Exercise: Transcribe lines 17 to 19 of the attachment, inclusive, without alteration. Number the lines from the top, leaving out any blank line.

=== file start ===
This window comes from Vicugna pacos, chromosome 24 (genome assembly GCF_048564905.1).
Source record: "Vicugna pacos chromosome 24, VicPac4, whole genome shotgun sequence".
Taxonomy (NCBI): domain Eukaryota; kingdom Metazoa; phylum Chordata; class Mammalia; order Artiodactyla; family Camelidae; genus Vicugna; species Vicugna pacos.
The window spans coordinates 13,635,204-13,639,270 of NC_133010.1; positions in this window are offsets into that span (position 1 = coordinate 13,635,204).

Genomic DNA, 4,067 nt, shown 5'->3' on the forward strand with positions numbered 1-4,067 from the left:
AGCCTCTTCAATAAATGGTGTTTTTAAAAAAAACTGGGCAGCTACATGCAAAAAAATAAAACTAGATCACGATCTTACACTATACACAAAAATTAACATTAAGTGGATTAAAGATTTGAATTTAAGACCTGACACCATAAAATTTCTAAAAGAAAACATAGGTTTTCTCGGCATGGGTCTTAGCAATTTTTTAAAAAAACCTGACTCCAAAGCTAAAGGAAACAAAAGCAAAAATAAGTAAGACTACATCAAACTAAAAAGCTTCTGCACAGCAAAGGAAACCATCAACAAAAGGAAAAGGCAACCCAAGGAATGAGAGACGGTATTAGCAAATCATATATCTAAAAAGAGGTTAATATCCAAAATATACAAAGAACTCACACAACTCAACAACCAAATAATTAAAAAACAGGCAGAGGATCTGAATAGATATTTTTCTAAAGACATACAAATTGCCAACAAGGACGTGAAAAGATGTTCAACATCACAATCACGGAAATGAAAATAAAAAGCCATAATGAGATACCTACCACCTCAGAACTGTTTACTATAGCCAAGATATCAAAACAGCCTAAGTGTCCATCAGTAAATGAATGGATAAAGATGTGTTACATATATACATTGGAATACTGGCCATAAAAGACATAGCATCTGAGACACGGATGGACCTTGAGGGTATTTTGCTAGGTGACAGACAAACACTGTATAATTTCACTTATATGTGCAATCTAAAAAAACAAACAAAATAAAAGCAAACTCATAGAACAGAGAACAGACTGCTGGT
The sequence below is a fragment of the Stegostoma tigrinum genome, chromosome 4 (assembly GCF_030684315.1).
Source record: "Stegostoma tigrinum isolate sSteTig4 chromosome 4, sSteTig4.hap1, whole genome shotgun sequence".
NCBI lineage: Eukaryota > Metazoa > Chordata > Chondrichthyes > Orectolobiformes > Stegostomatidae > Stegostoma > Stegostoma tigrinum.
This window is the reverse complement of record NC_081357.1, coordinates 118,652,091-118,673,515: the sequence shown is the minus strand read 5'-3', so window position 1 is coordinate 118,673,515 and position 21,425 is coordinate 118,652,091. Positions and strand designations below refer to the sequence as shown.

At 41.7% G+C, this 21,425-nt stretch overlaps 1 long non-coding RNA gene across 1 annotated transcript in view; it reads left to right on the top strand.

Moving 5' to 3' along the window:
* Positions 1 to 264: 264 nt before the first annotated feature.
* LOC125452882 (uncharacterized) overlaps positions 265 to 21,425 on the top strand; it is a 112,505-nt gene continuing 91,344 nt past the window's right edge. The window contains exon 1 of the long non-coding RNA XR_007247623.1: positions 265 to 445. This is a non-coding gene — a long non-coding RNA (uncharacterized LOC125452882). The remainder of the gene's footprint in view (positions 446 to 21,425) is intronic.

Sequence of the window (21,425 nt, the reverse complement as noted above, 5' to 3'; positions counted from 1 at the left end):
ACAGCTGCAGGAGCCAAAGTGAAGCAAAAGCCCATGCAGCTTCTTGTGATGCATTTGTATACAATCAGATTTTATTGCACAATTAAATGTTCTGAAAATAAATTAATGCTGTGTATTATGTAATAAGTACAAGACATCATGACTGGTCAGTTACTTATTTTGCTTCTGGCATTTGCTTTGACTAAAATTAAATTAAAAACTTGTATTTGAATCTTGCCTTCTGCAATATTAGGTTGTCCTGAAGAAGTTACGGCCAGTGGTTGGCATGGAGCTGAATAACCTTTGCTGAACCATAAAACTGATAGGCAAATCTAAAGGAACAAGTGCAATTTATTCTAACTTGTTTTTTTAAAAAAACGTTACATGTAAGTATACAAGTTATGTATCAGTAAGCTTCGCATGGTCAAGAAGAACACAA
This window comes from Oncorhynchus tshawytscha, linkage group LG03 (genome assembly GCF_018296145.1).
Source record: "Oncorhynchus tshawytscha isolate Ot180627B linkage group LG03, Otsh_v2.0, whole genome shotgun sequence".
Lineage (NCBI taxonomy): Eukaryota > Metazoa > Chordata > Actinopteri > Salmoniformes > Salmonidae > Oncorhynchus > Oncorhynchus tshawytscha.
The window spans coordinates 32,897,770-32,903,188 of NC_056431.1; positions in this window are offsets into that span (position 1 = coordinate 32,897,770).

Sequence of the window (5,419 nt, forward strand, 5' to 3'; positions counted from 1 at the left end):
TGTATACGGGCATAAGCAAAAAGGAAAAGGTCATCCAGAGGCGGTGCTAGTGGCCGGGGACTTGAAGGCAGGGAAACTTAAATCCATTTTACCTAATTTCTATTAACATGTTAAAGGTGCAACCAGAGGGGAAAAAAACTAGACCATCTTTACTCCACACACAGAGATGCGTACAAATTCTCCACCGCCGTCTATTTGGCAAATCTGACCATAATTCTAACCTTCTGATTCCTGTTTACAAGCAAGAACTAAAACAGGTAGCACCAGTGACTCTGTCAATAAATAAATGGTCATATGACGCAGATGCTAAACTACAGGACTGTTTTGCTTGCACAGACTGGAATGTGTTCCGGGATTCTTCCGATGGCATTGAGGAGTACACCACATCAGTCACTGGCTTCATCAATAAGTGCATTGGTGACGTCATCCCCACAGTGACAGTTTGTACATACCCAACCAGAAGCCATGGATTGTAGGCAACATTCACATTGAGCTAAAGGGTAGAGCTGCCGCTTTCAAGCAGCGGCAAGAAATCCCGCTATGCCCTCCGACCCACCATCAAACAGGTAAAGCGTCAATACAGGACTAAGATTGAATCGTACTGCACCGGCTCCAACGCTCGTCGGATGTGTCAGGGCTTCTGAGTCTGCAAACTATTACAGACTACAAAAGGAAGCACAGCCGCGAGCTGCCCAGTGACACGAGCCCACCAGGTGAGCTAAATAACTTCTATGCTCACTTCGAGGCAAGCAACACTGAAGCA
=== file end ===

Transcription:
This window comes from Oncorhynchus tshawytscha, linkage group LG03 (genome assembly GCF_018296145.1).
Source record: "Oncorhynchus tshawytscha isolate Ot180627B linkage group LG03, Otsh_v2.0, whole genome shotgun sequence".
Lineage (NCBI taxonomy): Eukaryota > Metazoa > Chordata > Actinopteri > Salmoniformes > Salmonidae > Oncorhynchus > Oncorhynchus tshawytscha.